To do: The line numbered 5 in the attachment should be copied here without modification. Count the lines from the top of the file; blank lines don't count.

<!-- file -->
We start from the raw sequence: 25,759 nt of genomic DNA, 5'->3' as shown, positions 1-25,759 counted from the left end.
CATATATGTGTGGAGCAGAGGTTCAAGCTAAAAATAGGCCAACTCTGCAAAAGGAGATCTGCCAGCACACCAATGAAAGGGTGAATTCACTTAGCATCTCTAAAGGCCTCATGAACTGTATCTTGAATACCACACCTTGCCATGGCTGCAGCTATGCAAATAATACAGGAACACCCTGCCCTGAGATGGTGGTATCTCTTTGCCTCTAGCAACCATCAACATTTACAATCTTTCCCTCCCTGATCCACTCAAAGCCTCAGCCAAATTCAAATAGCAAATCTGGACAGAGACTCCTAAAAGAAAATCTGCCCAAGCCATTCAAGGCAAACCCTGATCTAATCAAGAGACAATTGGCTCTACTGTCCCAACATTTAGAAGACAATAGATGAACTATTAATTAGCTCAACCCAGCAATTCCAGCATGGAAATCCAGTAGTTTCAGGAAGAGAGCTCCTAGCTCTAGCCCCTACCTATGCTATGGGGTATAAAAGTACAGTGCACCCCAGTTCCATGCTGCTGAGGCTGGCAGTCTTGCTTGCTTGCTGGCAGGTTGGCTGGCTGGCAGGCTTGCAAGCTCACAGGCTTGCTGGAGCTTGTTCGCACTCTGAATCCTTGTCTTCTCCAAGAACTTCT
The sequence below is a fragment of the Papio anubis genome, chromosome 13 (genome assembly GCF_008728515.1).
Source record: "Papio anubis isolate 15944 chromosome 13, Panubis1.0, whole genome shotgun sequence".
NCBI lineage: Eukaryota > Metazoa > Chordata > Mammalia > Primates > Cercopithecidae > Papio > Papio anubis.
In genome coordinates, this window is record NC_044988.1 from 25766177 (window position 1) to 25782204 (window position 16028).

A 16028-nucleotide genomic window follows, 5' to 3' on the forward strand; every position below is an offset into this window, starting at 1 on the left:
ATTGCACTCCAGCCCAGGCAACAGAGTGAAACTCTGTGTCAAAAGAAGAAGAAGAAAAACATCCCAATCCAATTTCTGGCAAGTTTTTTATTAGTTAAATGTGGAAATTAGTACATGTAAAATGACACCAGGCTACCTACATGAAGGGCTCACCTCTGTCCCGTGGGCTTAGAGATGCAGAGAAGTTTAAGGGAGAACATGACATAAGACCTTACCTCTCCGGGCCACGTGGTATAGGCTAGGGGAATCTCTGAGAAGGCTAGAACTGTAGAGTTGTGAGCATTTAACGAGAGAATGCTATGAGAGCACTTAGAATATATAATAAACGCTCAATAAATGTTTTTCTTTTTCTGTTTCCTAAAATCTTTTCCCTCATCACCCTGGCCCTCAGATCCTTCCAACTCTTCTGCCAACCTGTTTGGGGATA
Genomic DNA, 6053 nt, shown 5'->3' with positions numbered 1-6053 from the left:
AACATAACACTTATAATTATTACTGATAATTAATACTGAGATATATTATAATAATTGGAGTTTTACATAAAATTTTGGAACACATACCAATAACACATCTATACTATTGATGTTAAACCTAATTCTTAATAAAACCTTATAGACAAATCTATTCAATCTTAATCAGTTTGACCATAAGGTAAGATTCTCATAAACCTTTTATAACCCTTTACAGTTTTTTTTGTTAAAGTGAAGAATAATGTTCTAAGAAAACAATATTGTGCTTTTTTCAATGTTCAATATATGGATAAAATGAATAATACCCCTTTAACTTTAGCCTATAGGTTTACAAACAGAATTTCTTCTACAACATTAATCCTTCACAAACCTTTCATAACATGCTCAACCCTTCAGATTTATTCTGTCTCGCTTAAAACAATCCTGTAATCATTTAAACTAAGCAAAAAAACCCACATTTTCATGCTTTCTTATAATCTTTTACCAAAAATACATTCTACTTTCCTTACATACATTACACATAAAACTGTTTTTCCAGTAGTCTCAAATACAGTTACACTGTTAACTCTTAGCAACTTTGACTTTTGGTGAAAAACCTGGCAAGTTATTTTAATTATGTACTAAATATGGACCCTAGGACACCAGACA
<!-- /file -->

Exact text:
NCBI lineage: Eukaryota > Metazoa > Chordata > Mammalia > Primates > Cercopithecidae > Papio > Papio anubis.